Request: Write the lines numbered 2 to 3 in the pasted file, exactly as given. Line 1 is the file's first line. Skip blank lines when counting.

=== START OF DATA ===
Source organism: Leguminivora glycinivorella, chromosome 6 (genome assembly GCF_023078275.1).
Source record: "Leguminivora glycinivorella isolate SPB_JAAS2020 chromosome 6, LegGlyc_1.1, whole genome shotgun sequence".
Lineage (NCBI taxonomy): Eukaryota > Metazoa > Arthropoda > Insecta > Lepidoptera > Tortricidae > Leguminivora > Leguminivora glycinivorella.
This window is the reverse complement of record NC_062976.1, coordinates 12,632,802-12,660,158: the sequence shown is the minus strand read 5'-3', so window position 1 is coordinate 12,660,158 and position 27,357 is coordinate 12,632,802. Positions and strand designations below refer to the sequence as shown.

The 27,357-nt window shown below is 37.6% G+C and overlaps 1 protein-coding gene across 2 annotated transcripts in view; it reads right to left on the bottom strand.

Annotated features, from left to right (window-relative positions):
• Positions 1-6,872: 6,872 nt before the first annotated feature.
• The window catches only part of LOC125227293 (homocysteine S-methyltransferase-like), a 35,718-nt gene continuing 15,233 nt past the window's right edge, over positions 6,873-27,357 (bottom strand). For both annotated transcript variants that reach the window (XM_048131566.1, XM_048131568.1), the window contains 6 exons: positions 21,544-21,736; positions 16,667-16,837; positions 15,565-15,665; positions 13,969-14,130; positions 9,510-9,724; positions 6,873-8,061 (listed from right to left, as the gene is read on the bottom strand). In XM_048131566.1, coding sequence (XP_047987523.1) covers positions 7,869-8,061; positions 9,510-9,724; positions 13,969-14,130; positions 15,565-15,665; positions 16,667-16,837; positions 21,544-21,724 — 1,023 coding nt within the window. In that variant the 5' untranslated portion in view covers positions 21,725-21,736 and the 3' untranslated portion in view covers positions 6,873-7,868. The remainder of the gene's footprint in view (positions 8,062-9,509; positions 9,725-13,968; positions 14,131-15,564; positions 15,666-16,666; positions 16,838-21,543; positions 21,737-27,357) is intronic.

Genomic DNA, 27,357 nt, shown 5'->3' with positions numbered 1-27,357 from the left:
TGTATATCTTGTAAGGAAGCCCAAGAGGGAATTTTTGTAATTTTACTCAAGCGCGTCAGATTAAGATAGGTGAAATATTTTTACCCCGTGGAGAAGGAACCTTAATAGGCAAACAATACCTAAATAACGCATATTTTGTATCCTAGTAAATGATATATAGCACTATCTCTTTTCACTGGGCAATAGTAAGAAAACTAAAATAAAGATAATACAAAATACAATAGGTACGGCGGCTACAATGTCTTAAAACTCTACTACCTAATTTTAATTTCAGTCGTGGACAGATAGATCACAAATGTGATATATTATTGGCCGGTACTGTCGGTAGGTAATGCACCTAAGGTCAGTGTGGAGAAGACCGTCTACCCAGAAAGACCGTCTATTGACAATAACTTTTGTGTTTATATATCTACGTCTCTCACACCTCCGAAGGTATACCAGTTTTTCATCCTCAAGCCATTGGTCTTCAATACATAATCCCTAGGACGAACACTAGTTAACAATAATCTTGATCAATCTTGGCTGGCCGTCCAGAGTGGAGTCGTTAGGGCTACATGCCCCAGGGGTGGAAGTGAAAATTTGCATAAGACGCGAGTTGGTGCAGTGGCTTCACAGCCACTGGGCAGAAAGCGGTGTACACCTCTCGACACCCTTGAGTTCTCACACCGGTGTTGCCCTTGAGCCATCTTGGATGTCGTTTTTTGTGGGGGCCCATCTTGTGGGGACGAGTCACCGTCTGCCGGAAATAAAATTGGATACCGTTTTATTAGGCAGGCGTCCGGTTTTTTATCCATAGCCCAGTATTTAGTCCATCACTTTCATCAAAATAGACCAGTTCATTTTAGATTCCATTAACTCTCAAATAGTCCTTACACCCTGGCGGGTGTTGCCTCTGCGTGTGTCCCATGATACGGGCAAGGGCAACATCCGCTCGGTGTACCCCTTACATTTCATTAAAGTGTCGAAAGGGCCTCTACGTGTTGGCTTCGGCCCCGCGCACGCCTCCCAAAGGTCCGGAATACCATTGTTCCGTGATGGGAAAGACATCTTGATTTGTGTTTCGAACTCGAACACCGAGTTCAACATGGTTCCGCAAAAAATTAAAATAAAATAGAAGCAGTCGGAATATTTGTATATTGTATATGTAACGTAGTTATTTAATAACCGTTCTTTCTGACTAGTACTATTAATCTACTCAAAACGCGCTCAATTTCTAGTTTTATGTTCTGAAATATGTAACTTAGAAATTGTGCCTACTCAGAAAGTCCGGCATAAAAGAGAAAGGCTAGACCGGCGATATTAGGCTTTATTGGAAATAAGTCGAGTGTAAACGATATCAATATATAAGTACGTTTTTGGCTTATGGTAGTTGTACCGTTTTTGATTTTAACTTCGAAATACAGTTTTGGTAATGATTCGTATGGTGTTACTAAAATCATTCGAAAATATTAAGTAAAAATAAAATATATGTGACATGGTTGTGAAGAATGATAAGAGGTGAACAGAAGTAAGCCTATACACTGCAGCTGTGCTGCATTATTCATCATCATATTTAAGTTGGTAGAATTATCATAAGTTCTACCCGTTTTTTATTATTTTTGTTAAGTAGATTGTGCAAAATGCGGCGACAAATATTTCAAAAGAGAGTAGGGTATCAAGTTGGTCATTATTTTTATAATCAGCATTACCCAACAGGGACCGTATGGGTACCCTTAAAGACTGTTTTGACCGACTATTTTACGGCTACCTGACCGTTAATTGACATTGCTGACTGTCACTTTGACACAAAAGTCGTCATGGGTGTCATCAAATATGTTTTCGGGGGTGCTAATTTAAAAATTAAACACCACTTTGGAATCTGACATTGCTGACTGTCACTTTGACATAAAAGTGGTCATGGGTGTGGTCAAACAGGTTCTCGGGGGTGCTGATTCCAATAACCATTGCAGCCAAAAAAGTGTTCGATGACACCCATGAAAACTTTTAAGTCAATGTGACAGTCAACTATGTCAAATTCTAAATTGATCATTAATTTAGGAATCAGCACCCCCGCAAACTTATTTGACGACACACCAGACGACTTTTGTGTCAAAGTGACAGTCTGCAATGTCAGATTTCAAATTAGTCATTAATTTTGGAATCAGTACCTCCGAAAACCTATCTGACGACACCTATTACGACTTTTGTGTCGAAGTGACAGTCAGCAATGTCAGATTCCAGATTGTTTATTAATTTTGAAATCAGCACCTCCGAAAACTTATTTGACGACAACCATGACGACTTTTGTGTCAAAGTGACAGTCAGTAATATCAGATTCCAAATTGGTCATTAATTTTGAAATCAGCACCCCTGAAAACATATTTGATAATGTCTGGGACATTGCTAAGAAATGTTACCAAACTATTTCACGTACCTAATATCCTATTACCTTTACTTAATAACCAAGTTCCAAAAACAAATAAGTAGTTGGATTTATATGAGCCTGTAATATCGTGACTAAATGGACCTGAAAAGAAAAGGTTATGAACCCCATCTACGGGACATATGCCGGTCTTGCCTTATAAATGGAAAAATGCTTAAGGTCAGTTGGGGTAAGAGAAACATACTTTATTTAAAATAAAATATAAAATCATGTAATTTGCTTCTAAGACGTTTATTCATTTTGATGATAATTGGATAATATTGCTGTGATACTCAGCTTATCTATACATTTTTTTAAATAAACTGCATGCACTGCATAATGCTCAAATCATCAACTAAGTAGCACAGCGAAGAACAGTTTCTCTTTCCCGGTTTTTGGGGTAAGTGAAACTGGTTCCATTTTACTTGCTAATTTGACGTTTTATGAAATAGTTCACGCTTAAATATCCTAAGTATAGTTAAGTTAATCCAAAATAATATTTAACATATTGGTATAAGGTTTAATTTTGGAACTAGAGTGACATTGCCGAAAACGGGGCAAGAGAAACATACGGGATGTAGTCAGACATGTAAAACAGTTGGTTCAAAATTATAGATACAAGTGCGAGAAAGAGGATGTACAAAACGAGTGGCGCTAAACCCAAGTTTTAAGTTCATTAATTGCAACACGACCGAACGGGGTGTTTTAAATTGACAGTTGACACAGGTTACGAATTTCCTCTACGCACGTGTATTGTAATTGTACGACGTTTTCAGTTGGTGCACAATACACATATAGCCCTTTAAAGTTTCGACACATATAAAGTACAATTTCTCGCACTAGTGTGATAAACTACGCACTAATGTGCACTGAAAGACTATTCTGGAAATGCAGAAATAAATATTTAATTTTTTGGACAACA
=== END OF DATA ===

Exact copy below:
Source record: "Leguminivora glycinivorella isolate SPB_JAAS2020 chromosome 6, LegGlyc_1.1, whole genome shotgun sequence".
Lineage (NCBI taxonomy): Eukaryota > Metazoa > Arthropoda > Insecta > Lepidoptera > Tortricidae > Leguminivora > Leguminivora glycinivorella.